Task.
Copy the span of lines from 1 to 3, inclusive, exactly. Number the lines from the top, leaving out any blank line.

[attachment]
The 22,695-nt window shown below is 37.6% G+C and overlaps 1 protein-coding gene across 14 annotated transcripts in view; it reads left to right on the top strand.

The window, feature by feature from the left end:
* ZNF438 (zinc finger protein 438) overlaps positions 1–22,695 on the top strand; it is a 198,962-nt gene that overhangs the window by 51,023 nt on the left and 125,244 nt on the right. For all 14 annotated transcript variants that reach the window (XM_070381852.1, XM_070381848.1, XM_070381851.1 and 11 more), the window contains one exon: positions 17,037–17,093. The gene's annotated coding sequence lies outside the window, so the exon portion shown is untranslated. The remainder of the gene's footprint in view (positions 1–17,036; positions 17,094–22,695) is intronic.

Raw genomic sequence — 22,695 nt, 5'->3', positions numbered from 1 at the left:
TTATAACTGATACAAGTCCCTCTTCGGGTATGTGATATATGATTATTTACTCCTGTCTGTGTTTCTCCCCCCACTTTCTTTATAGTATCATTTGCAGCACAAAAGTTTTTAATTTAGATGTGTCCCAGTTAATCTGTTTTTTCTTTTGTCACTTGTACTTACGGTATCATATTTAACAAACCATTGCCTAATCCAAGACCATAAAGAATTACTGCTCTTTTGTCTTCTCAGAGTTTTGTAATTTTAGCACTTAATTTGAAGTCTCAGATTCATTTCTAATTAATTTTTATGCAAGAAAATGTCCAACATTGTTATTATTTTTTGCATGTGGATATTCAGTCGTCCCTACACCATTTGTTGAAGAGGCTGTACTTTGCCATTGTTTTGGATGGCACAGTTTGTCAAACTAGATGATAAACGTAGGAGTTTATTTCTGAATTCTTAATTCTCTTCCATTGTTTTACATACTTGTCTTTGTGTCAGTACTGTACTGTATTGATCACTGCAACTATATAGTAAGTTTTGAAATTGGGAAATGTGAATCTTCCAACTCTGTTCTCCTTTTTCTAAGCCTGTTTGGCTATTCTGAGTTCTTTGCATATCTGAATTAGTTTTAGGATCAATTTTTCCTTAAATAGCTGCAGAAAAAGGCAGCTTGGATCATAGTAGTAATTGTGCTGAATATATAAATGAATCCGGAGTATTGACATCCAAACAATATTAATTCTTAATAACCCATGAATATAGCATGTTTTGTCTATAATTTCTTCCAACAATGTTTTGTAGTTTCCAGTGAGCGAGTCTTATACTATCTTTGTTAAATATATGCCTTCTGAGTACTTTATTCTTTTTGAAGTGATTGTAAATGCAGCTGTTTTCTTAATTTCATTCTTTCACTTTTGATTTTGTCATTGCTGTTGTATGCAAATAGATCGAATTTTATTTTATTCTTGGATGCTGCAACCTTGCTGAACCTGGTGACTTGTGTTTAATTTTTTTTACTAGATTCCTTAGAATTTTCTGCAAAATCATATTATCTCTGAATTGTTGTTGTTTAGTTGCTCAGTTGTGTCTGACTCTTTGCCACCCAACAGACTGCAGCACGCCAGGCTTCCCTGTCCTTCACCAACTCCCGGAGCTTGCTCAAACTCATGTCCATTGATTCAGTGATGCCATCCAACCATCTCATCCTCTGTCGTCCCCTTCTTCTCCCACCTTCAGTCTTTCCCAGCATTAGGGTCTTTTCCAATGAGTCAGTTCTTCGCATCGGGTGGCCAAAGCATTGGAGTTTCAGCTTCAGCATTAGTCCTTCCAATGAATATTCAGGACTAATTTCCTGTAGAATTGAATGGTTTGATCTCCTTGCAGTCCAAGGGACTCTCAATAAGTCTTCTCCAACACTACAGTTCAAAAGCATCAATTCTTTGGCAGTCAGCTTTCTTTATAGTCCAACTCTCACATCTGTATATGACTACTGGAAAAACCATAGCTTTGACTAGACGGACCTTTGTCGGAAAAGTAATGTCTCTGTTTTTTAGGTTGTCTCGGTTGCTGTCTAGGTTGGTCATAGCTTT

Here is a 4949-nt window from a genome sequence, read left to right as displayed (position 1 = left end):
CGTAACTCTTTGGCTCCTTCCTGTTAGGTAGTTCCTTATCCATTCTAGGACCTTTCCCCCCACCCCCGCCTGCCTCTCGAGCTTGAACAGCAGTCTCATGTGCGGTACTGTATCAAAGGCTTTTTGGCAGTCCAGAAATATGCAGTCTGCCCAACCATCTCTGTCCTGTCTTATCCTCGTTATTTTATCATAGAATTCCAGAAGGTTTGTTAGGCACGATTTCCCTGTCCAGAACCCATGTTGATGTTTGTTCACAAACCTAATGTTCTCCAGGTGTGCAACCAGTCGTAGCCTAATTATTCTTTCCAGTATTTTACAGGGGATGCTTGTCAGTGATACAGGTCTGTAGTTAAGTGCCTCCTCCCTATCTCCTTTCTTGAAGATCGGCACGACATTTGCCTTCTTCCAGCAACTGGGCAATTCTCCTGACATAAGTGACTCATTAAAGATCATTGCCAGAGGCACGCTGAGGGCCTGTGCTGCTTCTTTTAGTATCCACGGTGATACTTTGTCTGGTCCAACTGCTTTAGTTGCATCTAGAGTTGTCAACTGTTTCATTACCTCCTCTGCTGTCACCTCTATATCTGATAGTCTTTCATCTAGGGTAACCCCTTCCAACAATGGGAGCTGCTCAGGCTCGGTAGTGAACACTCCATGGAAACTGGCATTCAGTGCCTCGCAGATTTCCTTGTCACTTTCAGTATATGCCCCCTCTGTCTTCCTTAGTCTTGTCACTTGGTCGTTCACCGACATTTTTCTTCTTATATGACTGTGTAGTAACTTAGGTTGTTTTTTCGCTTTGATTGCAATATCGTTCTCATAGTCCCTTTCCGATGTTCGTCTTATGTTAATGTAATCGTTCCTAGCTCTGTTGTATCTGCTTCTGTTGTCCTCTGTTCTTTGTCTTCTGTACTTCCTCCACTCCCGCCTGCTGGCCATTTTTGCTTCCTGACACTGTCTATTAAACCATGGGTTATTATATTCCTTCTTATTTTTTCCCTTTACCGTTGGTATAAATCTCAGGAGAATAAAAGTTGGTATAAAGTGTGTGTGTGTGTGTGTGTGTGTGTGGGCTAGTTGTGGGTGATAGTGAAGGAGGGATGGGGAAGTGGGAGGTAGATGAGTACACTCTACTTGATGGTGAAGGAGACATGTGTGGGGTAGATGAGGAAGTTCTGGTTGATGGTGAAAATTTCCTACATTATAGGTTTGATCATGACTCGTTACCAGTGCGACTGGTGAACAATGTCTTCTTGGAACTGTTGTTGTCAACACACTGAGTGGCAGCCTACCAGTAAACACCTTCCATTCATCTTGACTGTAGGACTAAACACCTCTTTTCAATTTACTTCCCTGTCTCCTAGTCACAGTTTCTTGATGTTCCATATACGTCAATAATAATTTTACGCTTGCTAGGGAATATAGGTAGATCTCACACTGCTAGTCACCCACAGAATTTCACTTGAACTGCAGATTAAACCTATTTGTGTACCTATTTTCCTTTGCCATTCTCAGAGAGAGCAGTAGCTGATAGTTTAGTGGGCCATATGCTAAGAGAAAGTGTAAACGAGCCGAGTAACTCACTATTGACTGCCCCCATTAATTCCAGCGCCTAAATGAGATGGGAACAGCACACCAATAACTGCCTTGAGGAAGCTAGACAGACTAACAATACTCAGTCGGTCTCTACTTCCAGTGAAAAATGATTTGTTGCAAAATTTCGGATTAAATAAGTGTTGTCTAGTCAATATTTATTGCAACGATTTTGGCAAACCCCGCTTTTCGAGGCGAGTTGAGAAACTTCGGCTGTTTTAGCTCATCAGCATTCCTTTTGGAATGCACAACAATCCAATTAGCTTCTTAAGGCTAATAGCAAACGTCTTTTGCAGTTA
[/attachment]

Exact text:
The 22,695-nt window shown below is 37.6% G+C and overlaps 1 protein-coding gene across 14 annotated transcripts in view; it reads left to right on the top strand.

The window, feature by feature from the left end:
* ZNF438 (zinc finger protein 438) overlaps positions 1–22,695 on the top strand; it is a 198,962-nt gene that overhangs the window by 51,023 nt on the left and 125,244 nt on the right. For all 14 annotated transcript variants that reach the window (XM_070381852.1, XM_070381848.1, XM_070381851.1 and 11 more), the window contains one exon: positions 17,037–17,093. The gene's annotated coding sequence lies outside the window, so the exon portion shown is untranslated. The remainder of the gene's footprint in view (positions 1–17,036; positions 17,094–22,695) is intronic.